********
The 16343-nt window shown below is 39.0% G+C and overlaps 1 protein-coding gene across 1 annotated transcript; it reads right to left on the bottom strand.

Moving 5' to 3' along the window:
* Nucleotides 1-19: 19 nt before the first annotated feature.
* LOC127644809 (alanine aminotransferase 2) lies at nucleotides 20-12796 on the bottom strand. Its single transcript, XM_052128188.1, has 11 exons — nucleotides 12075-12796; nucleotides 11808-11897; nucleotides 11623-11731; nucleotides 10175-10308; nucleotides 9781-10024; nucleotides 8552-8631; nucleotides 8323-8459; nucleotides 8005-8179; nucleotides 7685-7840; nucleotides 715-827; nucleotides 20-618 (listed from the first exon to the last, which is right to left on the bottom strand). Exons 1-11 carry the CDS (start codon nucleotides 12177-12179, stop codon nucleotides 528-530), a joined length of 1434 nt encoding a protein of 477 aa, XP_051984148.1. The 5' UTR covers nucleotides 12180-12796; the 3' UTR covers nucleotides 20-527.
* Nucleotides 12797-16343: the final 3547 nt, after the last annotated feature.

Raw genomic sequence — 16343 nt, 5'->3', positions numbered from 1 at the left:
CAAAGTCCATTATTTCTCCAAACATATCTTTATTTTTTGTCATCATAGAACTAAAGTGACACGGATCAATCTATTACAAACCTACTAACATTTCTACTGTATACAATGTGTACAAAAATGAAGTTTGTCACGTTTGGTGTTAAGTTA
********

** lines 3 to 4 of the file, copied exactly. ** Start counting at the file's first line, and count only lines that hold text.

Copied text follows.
* Nucleotides 1-19: 19 nt before the first annotated feature.
* LOC127644809 (alanine aminotransferase 2) lies at nucleotides 20-12796 on the bottom strand. Its single transcript, XM_052128188.1, has 11 exons — nucleotides 12075-12796; nucleotides 11808-11897; nucleotides 11623-11731; nucleotides 10175-10308; nucleotides 9781-10024; nucleotides 8552-8631; nucleotides 8323-8459; nucleotides 8005-8179; nucleotides 7685-7840; nucleotides 715-827; nucleotides 20-618 (listed from the first exon to the last, which is right to left on the bottom strand). Exons 1-11 carry the CDS (start codon nucleotides 12177-12179, stop codon nucleotides 528-530), a joined length of 1434 nt encoding a protein of 477 aa, XP_051984148.1. The 5' UTR covers nucleotides 12180-12796; the 3' UTR covers nucleotides 20-527.